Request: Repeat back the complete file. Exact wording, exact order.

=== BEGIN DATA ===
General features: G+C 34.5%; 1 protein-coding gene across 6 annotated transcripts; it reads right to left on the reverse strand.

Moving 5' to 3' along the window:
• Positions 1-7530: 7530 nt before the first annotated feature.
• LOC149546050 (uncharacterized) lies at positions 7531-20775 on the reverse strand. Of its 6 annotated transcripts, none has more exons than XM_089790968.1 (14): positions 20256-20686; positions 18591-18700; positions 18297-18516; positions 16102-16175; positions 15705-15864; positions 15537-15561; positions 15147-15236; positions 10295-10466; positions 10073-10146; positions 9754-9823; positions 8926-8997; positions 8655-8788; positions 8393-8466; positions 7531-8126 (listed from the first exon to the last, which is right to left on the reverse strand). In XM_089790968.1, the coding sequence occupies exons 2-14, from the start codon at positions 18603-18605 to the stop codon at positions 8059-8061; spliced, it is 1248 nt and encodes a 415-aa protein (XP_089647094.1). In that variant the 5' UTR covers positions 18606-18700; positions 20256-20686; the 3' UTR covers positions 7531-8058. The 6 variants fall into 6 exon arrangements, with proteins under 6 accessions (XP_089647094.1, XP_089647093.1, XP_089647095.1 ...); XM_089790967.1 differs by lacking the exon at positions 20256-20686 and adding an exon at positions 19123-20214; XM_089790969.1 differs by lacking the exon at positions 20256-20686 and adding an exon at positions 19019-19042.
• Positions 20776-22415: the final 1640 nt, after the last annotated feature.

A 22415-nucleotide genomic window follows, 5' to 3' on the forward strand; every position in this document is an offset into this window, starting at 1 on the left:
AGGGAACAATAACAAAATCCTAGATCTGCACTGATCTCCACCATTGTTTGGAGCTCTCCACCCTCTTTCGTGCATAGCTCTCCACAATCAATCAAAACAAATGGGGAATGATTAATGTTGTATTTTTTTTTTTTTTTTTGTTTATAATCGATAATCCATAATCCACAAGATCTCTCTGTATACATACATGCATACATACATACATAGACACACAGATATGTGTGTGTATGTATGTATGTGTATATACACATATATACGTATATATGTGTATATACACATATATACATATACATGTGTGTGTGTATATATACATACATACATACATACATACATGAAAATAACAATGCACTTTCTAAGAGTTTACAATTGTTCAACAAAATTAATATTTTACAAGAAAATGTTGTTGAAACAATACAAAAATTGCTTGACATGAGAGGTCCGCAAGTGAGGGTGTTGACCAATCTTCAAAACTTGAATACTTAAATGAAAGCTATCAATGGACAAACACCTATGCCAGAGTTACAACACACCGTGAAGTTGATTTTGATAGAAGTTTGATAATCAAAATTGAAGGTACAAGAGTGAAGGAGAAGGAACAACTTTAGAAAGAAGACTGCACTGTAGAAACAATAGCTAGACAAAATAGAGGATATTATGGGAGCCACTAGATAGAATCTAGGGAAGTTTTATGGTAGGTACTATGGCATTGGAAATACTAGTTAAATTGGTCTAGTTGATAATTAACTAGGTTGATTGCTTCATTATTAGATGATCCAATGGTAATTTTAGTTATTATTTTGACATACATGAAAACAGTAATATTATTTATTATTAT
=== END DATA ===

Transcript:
General features: G+C 34.5%; 1 protein-coding gene across 6 annotated transcripts; it reads right to left on the reverse strand.

Moving 5' to 3' along the window:
• Positions 1-7530: 7530 nt before the first annotated feature.
• LOC149546050 (uncharacterized) lies at positions 7531-20775 on the reverse strand. Of its 6 annotated transcripts, none has more exons than XM_089790968.1 (14): positions 20256-20686; positions 18591-18700; positions 18297-18516; positions 16102-16175; positions 15705-15864; positions 15537-15561; positions 15147-15236; positions 10295-10466; positions 10073-10146; positions 9754-9823; positions 8926-8997; positions 8655-8788; positions 8393-8466; positions 7531-8126 (listed from the first exon to the last, which is right to left on the reverse strand). In XM_089790968.1, the coding sequence occupies exons 2-14, from the start codon at positions 18603-18605 to the stop codon at positions 8059-8061; spliced, it is 1248 nt and encodes a 415-aa protein (XP_089647094.1). In that variant the 5' UTR covers positions 18606-18700; positions 20256-20686; the 3' UTR covers positions 7531-8058. The 6 variants fall into 6 exon arrangements, with proteins under 6 accessions (XP_089647094.1, XP_089647093.1, XP_089647095.1 ...); XM_089790967.1 differs by lacking the exon at positions 20256-20686 and adding an exon at positions 19123-20214; XM_089790969.1 differs by lacking the exon at positions 20256-20686 and adding an exon at positions 19019-19042.
• Positions 20776-22415: the final 1640 nt, after the last annotated feature.

A 22415-nucleotide genomic window follows, 5' to 3' on the forward strand; every position in this document is an offset into this window, starting at 1 on the left:
AGGGAACAATAACAAAATCCTAGATCTGCACTGATCTCCACCATTGTTTGGAGCTCTCCACCCTCTTTCGTGCATAGCTCTCCACAATCAATCAAAACAAATGGGGAATGATTAATGTTGTATTTTTTTTTTTTTTTTTGTTTATAATCGATAATCCATAATCCACAAGATCTCTCTGTATACATACATGCATACATACATACATAGACACACAGATATGTGTGTGTATGTATGTATGTGTATATACACATATATACGTATATATGTGTATATACACATATATACATATACATGTGTGTGTGTATATATACATACATACATACATACATACATGAAAATAACAATGCACTTTCTAAGAGTTTACAATTGTTCAACAAAATTAATATTTTACAAGAAAATGTTGTTGAAACAATACAAAAATTGCTTGACATGAGAGGTCCGCAAGTGAGGGTGTTGACCAATCTTCAAAACTTGAATACTTAAATGAAAGCTATCAATGGACAAACACCTATGCCAGAGTTACAACACACCGTGAAGTTGATTTTGATAGAAGTTTGATAATCAAAATTGAAGGTACAAGAGTGAAGGAGAAGGAACAACTTTAGAAAGAAGACTGCACTGTAGAAACAATAGCTAGACAAAATAGAGGATATTATGGGAGCCACTAGATAGAATCTAGGGAAGTTTTATGGTAGGTACTATGGCATTGGAAATACTAGTTAAATTGGTCTAGTTGATAATTAACTAGGTTGATTGCTTCATTATTAGATGATCCAATGGTAATTTTAGTTATTATTTTGACATACATGAAAACAGTAATATTATTTATTATTAT